The body count includes more than 25,000 red and gray foxes, 10,700 bobcats, 2,800 black bears, 2,300 timber wolves and 2,100 mountain lions. But the vast majority—about 512,500—were coyotes.

Aerial gunning is the agency's most popular predator-killing tool. Since 2001, more than 340,000 coyotes have been gunned down from planes and helicopters across 16 Western states, including California—an average of 600 a week, agency records show.

Between 2004 and 2010, Wildlife Services killed over 22.5 million animals to protect agribusiness. The agency spends $100 million each year, and Wildlife Services' job is to "eradicate" and "bring down" wolves, coyotes, mountain lions, bears, prairie dogs, and other wild animals.

In 2010, Wildlife Services killed 5 million animals (this number does not include the thousands of birds the Service has since admitted to poisoning in 2010), including 112,781 mammalian carnivores such as coyotes, wolves, bobcats, cougars, badgers and bears. 

It's not radical to openly oppose the hideous killing by Wildlife Services. Wild Earth Guardians has sued WS, Project Coyote has an action alert to stop the killing of wildlife on public lands and to ban predator poisons, and the American Society of Mammalogists, a prestigious professional organization, has formally criticized WS. There is also a petition you can sign herePredator Defense is nearing completion of "EXPOSED: USDA's Secret War on Wildlife", a documentary that examines the nearly 100 year history of this agency, its ruthless killing policies on behalf of agricultural interests, and the egregious misconduct surrounding its operation. You can see a sneak preview of "EXPOSED" here.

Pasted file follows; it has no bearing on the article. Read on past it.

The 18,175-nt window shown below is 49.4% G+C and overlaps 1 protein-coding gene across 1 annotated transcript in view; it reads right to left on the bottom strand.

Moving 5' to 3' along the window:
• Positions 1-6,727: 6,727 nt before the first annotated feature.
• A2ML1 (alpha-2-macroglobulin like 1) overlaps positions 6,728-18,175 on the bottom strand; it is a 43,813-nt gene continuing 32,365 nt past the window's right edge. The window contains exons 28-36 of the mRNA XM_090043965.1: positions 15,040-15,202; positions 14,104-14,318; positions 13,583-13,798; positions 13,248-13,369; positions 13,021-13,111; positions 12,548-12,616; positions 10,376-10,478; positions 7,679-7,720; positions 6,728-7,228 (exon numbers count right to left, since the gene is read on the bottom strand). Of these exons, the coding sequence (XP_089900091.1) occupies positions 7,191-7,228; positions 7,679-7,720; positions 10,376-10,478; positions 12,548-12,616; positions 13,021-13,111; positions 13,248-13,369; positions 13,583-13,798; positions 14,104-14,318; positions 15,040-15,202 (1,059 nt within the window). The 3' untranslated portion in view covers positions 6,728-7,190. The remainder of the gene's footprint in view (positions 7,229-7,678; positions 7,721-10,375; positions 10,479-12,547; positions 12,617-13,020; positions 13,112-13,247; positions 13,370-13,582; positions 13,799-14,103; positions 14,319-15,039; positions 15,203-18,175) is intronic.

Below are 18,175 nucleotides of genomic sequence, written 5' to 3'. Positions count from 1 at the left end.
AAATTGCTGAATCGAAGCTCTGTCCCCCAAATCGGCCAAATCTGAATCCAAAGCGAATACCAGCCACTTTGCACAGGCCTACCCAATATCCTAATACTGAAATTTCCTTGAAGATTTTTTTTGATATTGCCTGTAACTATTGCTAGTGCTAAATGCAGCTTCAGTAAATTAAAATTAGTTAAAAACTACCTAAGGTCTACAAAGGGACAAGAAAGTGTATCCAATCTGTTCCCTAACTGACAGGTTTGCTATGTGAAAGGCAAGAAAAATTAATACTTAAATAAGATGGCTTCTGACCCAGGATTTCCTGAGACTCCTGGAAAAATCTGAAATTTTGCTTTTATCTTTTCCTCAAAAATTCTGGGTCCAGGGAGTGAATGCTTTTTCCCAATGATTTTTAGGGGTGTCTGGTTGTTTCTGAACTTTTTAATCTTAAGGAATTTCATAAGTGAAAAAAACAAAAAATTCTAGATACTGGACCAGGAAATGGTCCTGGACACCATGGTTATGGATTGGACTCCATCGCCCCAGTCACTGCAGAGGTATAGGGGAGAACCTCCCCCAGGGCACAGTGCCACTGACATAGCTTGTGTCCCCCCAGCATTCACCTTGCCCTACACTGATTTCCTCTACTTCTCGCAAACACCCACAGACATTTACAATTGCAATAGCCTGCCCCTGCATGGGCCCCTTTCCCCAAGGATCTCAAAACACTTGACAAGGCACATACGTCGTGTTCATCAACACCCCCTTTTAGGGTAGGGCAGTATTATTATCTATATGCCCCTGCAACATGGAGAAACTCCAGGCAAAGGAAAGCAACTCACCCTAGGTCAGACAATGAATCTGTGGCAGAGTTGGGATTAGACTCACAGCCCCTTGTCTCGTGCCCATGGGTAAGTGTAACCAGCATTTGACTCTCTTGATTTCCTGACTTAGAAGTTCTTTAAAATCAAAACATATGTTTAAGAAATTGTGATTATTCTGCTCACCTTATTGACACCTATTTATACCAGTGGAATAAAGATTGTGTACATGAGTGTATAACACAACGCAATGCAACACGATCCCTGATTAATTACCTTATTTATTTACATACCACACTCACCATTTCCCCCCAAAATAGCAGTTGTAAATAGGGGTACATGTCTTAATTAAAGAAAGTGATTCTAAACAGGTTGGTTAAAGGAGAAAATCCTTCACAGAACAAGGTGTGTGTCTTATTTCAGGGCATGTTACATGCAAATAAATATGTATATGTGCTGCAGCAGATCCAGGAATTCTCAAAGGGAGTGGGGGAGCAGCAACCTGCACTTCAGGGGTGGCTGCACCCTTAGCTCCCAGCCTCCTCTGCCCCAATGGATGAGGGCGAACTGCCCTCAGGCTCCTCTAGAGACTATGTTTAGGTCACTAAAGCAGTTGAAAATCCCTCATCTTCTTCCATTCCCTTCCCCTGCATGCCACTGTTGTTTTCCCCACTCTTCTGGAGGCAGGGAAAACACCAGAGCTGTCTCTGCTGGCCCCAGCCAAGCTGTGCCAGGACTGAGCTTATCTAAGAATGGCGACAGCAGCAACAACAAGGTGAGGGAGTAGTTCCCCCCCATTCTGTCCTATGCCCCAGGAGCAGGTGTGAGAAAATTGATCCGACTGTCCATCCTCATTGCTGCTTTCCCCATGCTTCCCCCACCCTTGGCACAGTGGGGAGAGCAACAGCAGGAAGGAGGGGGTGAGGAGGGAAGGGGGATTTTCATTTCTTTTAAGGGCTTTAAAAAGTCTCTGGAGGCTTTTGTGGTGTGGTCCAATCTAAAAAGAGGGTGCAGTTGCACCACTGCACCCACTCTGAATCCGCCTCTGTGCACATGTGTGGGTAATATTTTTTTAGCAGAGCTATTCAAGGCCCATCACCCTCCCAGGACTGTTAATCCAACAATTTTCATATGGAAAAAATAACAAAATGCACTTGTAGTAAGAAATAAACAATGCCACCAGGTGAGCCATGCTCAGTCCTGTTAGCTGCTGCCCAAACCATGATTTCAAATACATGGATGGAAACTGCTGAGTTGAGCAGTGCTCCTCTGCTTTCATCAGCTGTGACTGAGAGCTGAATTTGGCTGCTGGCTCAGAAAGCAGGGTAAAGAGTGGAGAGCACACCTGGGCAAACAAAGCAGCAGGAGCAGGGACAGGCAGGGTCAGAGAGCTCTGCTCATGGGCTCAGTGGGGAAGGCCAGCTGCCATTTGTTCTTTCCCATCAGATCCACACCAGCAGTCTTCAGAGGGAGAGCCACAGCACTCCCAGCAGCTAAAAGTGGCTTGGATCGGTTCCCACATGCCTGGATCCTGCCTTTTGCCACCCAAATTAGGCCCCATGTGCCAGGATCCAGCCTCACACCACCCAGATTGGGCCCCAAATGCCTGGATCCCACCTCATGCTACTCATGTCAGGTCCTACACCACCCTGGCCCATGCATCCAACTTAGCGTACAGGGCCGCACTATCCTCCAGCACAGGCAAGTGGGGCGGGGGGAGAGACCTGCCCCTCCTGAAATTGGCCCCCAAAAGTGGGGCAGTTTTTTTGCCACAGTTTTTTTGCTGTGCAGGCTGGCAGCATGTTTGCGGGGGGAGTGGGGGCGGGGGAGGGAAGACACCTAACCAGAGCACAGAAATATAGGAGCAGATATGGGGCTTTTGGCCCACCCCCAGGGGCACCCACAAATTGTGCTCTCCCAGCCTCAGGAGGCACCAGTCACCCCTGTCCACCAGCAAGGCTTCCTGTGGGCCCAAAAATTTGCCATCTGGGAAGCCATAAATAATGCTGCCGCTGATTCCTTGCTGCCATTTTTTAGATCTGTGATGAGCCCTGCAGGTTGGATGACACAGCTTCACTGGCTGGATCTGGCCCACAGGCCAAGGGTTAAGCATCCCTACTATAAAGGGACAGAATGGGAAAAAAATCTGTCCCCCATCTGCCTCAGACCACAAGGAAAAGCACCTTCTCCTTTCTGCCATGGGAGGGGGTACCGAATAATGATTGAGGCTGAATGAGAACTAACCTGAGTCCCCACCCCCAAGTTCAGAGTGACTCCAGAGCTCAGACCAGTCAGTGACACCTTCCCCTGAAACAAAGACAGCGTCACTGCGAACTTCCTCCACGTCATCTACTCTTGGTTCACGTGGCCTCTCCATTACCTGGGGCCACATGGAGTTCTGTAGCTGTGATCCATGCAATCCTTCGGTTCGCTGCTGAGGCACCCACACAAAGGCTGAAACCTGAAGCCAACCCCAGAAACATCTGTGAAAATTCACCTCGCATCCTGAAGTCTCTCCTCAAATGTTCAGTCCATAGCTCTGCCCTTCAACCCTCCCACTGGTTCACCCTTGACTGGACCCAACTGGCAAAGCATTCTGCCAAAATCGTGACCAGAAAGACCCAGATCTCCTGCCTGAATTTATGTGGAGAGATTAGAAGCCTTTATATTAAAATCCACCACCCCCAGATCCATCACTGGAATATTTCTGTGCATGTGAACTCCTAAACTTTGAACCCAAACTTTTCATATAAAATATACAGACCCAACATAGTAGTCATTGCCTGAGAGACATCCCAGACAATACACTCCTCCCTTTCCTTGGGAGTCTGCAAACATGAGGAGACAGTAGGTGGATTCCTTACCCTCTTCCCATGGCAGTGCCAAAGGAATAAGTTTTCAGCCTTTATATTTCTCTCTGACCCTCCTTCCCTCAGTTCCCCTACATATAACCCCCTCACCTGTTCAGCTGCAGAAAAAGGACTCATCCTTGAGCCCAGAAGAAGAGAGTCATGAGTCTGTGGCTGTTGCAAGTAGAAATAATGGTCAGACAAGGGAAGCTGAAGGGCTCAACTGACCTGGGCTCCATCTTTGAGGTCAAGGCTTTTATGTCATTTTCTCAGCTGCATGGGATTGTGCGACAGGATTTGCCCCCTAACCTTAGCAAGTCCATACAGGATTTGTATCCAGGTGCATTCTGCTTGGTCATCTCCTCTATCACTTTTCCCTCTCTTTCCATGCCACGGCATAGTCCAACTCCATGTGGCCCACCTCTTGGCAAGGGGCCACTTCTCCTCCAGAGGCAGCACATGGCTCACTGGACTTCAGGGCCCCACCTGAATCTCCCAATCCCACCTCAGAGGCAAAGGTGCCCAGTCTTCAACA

According to Camilla Fox, founder of Project Coyote, the timing of the New York Times essay "couldn't have been better with our meeting tomorrow [July 19, 2013] with the USDA and Wildlife Services here in DC that Project Coyote has led and organized. Eleven other non-governmental agencies will join me and Project Coyote Science Advisory Board member Dr. Robert Crabtree at this meeting where we will put forth our recommendations for reform of this agency and deliver our petition calling for the termination of federal trapper Jamie Olson for animal cruelty and an investigation into this program. [For an in-depth look at the Jamie Olson matter, please see this extensive review by Predator Defense.] Following on the heals of our request for an investigation Representatives Peter Defazio (D-OR) and John Campbell (R-CA) requested a Congressional investigation into the agency and a 'program that allows for, and encourages, inhumane and lethal methods of predator control.'" 

"Resolving wildlife conflicts need not involve indiscriminate killing"

The concluding paragraph of the Times essay says it all about Wildlife Service's clandestine ways: "It is time the public got a clear picture of what Wildlife Services is up to, and time for the Department of Agriculture to bring the agency’s work into accord with sound biological practices. Resolving wildlife conflicts need not involve indiscriminate killing." Amen. 

 

Marc Bekoff, Ph.D., is Professor Emeritus of Ecology and Evolutionary Biology at the University of Colorado, Boulder.